Against the background of these events, this week China's State Council announced a stimulus package for that country of US$586 billion – estimated to equal almost 20% of China's annual GDP – which some have referred to as a "bazooka" compared with the Treasury Department's "peashooter." The plan as announced (details are still emerging) contemplates an "active" fiscal policy, with an "eased" monetary policy (a significant shift from policies aimed at tightening of credit beginning at the end of 2007).
The plan includes 10 major steps to stimulate China's domestic consumption and growth. The key areas to which the economic stimulus will be applied are as follows:
Housing: China will build more affordable and low-rent housing and speed the clearing of slums. A pilot program to rebuild rural housing will expand.
Rural Infrastructure: China will expedite rural infrastructure construction. Roads and power grids in the countryside will be improved, and efforts will be stepped up to spread the use of methane and to ensure drinking water safety. This part of the plan also involves expediting the North-South water diversion project. Weakened reservoirs will be reinforced, water conservation in large-scale irrigation areas will be strengthened and poverty relief efforts will be increased.
Transportation: The expansion of China's transportation network will accelerate, with more dedicated passenger rail links and coal routes planned. Trunk railways will be extended, more airports will be built in western areas and urban power grids will be upgraded.
Health and Education: China will strengthen its health and medical services by improving the country's grassroots medical system. It will accelerate the development of its cultural and education sectors, build junior high schools in rural western and central areas and create more special education and cultural facilities.
Environment: The stimulus package will improve environmental protection by providing funds to enhance construction of sewage and waste treatment facilities and prevent water pollution in key areas. China will accelerate greenbelt and natural forest planting programs and increase support for energy conservation and pollution-control projects.
Industry: Innovation and industrial restructuring and development of the high-tech and service industries will be supported.
Disaster Rebuilding: China is stepping up reconstruction efforts in areas affected by the May 12 earthquake.
Incomes: China plans to increase average incomes in rural and urban areas by increasing next year's minimum grain purchase and farm subsidy levels. It also plans to increase subsidies for low-income urban residents, pension funds for enterprise employees and allowances for citizens receiving special services.
Taxes: The country is extending reforms in value-added tax rules to all industries, which could cut the corporate tax burden by 120 billion yuan (about US$17.6 billion). Businesses will be encouraged to upgrade their technology.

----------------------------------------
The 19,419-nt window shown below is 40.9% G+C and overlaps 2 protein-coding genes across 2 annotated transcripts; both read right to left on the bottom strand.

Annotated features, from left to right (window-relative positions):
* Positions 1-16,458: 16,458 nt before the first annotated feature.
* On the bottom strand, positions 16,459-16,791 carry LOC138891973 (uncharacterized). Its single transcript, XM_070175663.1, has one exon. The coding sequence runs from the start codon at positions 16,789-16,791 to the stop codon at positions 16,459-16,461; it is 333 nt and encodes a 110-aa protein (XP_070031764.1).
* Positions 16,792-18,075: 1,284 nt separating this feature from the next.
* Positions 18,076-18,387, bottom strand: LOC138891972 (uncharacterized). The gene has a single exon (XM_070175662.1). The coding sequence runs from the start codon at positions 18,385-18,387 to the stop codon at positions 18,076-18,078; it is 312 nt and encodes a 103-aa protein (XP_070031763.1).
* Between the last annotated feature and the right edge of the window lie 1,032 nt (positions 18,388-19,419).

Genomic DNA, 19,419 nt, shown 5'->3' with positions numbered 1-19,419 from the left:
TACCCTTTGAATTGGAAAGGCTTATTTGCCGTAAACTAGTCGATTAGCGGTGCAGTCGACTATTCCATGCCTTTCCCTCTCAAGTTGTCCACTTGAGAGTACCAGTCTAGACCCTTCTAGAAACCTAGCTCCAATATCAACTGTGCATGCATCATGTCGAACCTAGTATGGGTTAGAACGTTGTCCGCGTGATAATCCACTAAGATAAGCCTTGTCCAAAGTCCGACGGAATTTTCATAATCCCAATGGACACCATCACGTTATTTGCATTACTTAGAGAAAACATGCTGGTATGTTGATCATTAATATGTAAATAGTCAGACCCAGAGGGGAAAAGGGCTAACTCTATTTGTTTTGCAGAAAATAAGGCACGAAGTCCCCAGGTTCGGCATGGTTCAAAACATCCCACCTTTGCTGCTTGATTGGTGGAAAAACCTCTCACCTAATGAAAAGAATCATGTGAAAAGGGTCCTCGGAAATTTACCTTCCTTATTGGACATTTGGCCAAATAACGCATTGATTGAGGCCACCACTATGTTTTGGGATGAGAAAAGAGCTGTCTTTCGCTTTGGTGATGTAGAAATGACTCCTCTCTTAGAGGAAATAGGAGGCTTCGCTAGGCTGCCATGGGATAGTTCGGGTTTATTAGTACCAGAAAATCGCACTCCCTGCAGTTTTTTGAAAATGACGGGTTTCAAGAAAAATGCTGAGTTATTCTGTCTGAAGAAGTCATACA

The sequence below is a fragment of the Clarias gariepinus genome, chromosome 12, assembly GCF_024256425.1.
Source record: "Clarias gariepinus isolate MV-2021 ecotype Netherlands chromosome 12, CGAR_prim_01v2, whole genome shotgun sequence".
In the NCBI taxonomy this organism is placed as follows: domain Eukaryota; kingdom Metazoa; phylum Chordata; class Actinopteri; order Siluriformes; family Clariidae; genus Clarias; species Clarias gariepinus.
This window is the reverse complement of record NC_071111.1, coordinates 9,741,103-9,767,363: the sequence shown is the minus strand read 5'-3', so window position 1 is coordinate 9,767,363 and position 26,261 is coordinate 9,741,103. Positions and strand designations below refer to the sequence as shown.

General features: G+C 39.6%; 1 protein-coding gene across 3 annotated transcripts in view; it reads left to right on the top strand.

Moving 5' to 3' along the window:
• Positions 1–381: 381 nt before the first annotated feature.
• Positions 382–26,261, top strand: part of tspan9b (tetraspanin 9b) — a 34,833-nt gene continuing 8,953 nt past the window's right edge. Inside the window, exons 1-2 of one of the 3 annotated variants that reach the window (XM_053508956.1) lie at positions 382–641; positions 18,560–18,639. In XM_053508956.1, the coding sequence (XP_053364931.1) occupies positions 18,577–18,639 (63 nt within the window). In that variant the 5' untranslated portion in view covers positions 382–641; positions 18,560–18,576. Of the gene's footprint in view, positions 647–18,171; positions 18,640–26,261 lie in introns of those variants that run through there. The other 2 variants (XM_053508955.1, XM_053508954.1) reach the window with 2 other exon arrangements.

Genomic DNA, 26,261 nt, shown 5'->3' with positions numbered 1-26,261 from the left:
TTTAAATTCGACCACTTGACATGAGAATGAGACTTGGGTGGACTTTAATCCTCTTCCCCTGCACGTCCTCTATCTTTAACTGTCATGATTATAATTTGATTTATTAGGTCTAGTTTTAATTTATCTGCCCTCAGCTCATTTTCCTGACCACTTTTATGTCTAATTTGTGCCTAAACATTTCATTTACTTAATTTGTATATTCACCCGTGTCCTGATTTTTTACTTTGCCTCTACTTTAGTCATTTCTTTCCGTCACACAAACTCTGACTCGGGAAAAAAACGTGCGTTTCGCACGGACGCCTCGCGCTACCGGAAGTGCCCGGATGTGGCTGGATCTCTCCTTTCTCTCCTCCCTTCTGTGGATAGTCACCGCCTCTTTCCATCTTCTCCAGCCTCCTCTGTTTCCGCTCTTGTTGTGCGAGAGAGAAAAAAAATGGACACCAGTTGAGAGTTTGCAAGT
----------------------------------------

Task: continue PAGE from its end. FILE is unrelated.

Finance: China will enhance support of its banking industry to maintain economic growth. Plans include removing loan quotas on commercial lenders and increasing bank credit to support priority projects, rural areas, medium-sized and smaller enterprises, technical innovation and industrialization through mergers and acquisitions. Accordingly, the Draft of Regulations Regarding M&A Loans, currently under deliberation by the China Banking Regulatory Commission, may be promulgated soon. Under current PRC law, companies may not use bank loans for equity investments, nor may they use funds raised by company bonds for that purpose. However, this restriction may be removed by the new M&A loan regulations.
What type of impact can global investors in China expect from these measures? So far, commentators have speculated that they may not offer significant new public procurement opportunities. For example, China had already announced plans to expand its rail network by 20% in 2009, but, aside from the opportunity to sell the industry certain types of equipment, because of how rail ownership and operations are structured in China, a significant financial opportunity for outsiders to invest in ownership or development of its rail industry does not exist. Increased spending on China's electrical grid and drinking-water network, however, may provide greater opportunities for entities outside China. To what extent increased government spending on infrastructure development under China's economic stimulus plan will translate into increased opportunities for suppliers outside China remains to be seen.
The plan (including the loosened credit policy) is expected to reignite real estate investment, which will have subsequent effects on demand for the cement, iron, steel and glass industries. At least one economist estimates that the extra spending could boost China's economic growth by 2 percentage points in 2009. However, increased production of commodities will also lead to increased demand for energy. During the winter of 2008, we saw the stresses that snowstorms placed on energy transmission and supply. Distribution of goods and production both suffered. Have those bottlenecks and weaknesses been addressed, or will we see a repeat of these challenges in the winter of 2009? Only time will tell.
If you are interested about the specific opportunities China's economic stimulus presents for your business, please contact a member of the Squire Sanders China team.